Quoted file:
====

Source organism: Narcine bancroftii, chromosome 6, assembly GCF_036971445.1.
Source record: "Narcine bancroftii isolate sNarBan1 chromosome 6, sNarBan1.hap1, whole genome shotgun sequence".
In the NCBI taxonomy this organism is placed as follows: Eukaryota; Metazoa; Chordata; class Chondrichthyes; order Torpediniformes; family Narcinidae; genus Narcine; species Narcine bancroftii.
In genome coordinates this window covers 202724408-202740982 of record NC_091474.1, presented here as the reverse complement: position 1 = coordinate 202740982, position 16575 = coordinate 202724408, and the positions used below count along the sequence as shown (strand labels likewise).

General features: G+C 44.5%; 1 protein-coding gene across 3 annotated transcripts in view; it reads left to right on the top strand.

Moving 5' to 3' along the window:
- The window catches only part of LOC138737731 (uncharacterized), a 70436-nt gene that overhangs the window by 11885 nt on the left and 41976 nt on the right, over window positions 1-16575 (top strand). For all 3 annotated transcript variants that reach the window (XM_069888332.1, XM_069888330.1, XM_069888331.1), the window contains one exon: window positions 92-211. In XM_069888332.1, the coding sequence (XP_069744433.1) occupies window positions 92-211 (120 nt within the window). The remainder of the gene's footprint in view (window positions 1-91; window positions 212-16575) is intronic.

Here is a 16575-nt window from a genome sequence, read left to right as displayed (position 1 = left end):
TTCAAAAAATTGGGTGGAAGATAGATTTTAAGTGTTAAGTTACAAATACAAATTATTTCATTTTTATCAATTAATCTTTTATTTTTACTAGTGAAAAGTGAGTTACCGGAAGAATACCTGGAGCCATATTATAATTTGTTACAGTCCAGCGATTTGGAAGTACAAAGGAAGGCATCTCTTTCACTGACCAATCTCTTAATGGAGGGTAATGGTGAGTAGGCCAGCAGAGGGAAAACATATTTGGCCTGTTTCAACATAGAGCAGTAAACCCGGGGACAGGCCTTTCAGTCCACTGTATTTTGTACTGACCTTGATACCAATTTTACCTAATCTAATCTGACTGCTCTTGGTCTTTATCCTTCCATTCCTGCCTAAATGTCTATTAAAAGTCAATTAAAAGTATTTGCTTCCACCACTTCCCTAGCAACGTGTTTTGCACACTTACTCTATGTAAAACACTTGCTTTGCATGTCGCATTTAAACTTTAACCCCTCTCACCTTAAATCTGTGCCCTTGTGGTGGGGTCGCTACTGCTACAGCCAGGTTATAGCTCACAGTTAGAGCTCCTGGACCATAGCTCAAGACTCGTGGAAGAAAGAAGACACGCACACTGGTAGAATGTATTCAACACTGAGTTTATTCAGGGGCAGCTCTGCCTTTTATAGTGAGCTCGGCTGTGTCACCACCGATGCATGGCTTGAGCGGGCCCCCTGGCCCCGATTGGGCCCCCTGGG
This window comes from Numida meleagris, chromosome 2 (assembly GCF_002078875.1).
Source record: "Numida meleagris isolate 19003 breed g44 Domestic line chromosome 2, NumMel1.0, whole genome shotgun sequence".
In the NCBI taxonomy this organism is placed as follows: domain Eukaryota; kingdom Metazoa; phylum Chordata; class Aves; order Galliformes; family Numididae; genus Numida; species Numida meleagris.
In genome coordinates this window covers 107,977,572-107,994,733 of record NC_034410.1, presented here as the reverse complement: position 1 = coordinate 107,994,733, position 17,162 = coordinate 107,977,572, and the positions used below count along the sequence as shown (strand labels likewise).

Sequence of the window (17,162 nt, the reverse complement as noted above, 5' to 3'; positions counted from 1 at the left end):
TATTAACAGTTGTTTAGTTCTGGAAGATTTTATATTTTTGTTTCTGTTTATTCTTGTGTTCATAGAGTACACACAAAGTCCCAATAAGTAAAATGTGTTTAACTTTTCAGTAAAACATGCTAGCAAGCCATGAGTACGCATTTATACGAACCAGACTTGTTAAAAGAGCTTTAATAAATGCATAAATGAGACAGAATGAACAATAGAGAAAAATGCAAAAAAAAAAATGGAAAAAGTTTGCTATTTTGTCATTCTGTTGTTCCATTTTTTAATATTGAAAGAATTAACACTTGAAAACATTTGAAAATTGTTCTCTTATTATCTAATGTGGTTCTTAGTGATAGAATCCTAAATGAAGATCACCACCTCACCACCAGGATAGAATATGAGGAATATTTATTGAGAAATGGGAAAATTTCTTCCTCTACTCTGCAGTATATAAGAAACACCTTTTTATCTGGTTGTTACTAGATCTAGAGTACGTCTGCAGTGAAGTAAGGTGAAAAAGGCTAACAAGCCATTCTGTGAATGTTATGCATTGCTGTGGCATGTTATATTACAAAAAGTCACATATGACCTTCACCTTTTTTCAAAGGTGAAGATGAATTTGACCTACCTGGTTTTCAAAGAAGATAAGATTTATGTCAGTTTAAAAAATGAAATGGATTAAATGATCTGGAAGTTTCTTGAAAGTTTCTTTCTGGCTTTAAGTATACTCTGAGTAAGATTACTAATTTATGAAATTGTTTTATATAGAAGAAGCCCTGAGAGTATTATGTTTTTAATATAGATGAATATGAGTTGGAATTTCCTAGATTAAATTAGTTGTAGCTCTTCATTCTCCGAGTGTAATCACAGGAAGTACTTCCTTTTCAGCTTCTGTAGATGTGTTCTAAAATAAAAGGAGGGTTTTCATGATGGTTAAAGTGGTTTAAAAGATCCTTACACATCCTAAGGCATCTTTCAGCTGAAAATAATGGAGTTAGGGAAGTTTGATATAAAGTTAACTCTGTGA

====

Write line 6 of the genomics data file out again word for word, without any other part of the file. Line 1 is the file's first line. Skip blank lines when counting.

Moving 5' to 3' along the window: